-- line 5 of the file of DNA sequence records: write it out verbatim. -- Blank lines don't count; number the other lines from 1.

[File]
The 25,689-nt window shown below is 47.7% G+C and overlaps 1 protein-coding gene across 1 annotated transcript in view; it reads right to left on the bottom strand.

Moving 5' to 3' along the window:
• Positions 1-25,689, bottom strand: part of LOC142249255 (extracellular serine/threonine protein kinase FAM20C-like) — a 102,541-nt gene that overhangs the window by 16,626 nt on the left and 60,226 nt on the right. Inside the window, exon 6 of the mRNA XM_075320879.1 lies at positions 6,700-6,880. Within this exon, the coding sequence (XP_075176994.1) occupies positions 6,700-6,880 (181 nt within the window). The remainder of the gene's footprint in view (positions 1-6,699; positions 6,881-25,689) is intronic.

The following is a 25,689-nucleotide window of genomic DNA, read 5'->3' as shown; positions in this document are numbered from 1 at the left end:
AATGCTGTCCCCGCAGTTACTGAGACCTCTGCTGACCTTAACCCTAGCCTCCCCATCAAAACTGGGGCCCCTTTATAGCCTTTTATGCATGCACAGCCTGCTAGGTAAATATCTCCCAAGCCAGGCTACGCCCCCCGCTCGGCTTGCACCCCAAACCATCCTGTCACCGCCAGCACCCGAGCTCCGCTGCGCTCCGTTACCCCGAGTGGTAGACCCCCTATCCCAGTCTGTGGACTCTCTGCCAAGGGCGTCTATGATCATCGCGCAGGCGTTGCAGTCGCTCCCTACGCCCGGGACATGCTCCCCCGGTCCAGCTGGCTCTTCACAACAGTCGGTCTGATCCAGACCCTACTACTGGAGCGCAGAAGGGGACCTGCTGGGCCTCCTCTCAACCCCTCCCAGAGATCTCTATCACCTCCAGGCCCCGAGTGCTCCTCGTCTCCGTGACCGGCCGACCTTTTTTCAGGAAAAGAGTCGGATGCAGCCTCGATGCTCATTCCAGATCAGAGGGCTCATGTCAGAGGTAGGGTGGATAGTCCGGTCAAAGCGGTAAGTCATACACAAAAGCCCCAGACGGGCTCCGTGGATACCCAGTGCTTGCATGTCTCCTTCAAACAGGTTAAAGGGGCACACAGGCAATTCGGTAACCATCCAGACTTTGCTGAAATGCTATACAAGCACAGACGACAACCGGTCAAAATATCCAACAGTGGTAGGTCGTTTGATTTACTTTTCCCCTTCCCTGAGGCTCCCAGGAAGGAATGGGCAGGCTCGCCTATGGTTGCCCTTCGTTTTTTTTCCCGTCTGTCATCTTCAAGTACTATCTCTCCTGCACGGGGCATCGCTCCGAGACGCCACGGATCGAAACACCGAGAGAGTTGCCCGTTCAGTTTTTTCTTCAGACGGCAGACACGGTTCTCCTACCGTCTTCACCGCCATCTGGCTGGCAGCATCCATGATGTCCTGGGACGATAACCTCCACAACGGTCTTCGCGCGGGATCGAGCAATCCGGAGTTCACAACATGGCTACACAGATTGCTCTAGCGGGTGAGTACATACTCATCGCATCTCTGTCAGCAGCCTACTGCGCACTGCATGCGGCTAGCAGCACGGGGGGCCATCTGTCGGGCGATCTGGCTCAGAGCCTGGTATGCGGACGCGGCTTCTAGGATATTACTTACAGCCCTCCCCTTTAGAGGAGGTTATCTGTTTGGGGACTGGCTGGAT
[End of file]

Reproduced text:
AATGCTGTCCCCGCAGTTACTGAGACCTCTGCTGACCTTAACCCTAGCCTCCCCATCAAAACTGGGGCCCCTTTATAGCCTTTTATGCATGCACAGCCTGCTAGGTAAATATCTCCCAAGCCAGGCTACGCCCCCCGCTCGGCTTGCACCCCAAACCATCCTGTCACCGCCAGCACCCGAGCTCCGCTGCGCTCCGTTACCCCGAGTGGTAGACCCCCTATCCCAGTCTGTGGACTCTCTGCCAAGGGCGTCTATGATCATCGCGCAGGCGTTGCAGTCGCTCCCTACGCCCGGGACATGCTCCCCCGGTCCAGCTGGCTCTTCACAACAGTCGGTCTGATCCAGACCCTACTACTGGAGCGCAGAAGGGGACCTGCTGGGCCTCCTCTCAACCCCTCCCAGAGATCTCTATCACCTCCAGGCCCCGAGTGCTCCTCGTCTCCGTGACCGGCCGACCTTTTTTCAGGAAAAGAGTCGGATGCAGCCTCGATGCTCATTCCAGATCAGAGGGCTCATGTCAGAGGTAGGGTGGATAGTCCGGTCAAAGCGGTAAGTCATACACAAAAGCCCCAGACGGGCTCCGTGGATACCCAGTGCTTGCATGTCTCCTTCAAACAGGTTAAAGGGGCACACAGGCAATTCGGTAACCATCCAGACTTTGCTGAAATGCTATACAAGCACAGACGACAACCGGTCAAAATATCCAACAGTGGTAGGTCGTTTGATTTACTTTTCCCCTTCCCTGAGGCTCCCAGGAAGGAATGGGCAGGCTCGCCTATGGTTGCCCTTCGTTTTTTTTCCCGTCTGTCATCTTCAAGTACTATCTCTCCTGCACGGGGCATCGCTCCGAGACGCCACGGATCGAAACACCGAGAGAGTTGCCCGTTCAGTTTTTTCTTCAGACGGCAGACACGGTTCTCCTACCGTCTTCACCGCCATCTGGCTGGCAGCATCCATGATGTCCTGGGACGATAACCTCCACAACGGTCTTCGCGCGGGATCGAGCAATCCGGAGTTCACAACATGGCTACACAGATTGCTCTAGCGGGTGAGTACATACTCATCGCATCTCTGTCAGCAGCCTACTGCGCACTGCATGCGGCTAGCAGCACGGGGGGCCATCTGTCGGGCGATCTGGCTCAGAGCCTGGTATGCGGACGCGGCTTCTAGGATATTACTTACAGCCCTCCCCTTTAGAGGAGGTTATCTGTTTGGGGACTGGCTGGAT